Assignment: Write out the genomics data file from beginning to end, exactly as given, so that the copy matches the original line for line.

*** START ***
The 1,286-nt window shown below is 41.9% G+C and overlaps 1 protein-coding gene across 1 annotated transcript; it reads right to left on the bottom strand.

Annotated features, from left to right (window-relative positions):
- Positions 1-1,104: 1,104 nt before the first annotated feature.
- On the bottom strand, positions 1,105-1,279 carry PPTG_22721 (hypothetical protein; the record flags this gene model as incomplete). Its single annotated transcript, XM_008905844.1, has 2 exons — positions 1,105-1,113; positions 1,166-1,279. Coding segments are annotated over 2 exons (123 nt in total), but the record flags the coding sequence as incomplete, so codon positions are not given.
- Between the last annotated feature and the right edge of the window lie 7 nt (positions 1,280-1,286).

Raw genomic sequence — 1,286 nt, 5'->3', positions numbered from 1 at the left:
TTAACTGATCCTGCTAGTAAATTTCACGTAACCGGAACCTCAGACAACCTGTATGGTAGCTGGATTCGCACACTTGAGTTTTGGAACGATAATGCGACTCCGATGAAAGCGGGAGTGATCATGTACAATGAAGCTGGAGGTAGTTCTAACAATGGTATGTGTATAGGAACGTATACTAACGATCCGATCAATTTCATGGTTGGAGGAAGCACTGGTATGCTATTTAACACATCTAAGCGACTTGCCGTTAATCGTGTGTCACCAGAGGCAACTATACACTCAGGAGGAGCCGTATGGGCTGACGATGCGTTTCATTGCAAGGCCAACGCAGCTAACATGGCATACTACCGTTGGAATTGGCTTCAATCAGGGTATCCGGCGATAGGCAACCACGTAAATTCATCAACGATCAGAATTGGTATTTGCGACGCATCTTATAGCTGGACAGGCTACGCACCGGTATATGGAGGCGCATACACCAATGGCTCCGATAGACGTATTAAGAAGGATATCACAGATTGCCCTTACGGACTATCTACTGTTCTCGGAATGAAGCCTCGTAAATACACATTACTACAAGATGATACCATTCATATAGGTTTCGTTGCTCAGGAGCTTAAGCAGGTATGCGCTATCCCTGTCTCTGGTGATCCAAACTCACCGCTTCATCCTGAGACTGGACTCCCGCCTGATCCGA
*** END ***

The 1,286-nt window shown below is 41.9% G+C and overlaps 1 protein-coding gene across 1 annotated transcript; it reads right to left on the bottom strand.

Annotated features, from left to right (window-relative positions):
- Positions 1-1,104: 1,104 nt before the first annotated feature.
- On the bottom strand, positions 1,105-1,279 carry PPTG_22721 (hypothetical protein; the record flags this gene model as incomplete). Its single annotated transcript, XM_008905844.1, has 2 exons — positions 1,105-1,113; positions 1,166-1,279. Coding segments are annotated over 2 exons (123 nt in total), but the record flags the coding sequence as incomplete, so codon positions are not given.
- Between the last annotated feature and the right edge of the window lie 7 nt (positions 1,280-1,286).

Raw genomic sequence — 1,286 nt, 5'->3', positions numbered from 1 at the left:
TTAACTGATCCTGCTAGTAAATTTCACGTAACCGGAACCTCAGACAACCTGTATGGTAGCTGGATTCGCACACTTGAGTTTTGGAACGATAATGCGACTCCGATGAAAGCGGGAGTGATCATGTACAATGAAGCTGGAGGTAGTTCTAACAATGGTATGTGTATAGGAACGTATACTAACGATCCGATCAATTTCATGGTTGGAGGAAGCACTGGTATGCTATTTAACACATCTAAGCGACTTGCCGTTAATCGTGTGTCACCAGAGGCAACTATACACTCAGGAGGAGCCGTATGGGCTGACGATGCGTTTCATTGCAAGGCCAACGCAGCTAACATGGCATACTACCGTTGGAATTGGCTTCAATCAGGGTATCCGGCGATAGGCAACCACGTAAATTCATCAACGATCAGAATTGGTATTTGCGACGCATCTTATAGCTGGACAGGCTACGCACCGGTATATGGAGGCGCATACACCAATGGCTCCGATAGACGTATTAAGAAGGATATCACAGATTGCCCTTACGGACTATCTACTGTTCTCGGAATGAAGCCTCGTAAATACACATTACTACAAGATGATACCATTCATATAGGTTTCGTTGCTCAGGAGCTTAAGCAGGTATGCGCTATCCCTGTCTCTGGTGATCCAAACTCACCGCTTCATCCTGAGACTGGACTCCCGCCTGATCCGA